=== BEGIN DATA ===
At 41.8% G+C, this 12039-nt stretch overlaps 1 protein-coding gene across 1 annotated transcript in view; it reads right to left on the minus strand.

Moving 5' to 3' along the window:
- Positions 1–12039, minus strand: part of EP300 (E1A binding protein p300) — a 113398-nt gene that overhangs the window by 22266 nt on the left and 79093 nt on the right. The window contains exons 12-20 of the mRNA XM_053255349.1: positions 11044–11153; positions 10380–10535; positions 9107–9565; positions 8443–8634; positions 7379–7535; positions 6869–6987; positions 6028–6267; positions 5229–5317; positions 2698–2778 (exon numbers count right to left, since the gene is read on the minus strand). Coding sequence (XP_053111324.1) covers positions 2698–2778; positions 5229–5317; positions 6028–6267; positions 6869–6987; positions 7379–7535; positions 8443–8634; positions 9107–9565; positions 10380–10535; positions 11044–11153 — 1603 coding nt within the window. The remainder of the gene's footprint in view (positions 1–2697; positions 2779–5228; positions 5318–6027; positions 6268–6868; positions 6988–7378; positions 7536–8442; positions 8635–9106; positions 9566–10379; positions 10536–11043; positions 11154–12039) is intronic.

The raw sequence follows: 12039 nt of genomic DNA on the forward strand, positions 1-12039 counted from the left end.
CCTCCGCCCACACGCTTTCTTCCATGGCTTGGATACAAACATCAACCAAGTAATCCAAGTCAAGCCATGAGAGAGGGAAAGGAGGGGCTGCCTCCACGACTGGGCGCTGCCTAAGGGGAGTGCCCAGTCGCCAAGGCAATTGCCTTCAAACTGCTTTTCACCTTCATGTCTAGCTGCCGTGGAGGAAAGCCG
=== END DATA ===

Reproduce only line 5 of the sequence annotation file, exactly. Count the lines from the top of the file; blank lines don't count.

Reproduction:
CCTCCGCCCACACGCTTTCTTCCATGGCTTGGATACAAACATCAACCAAGTAATCCAAGTCAAGCCATGAGAGAGGGAAAGGAGGGGCTGCCTCCACGACTGGGCGCTGCCTAAGGGGAGTGCCCAGTCGCCAAGGCAATTGCCTTCAAACTGCTTTTCACCTTCATGTCTAGCTGCCGTGGAGGAAAGCCG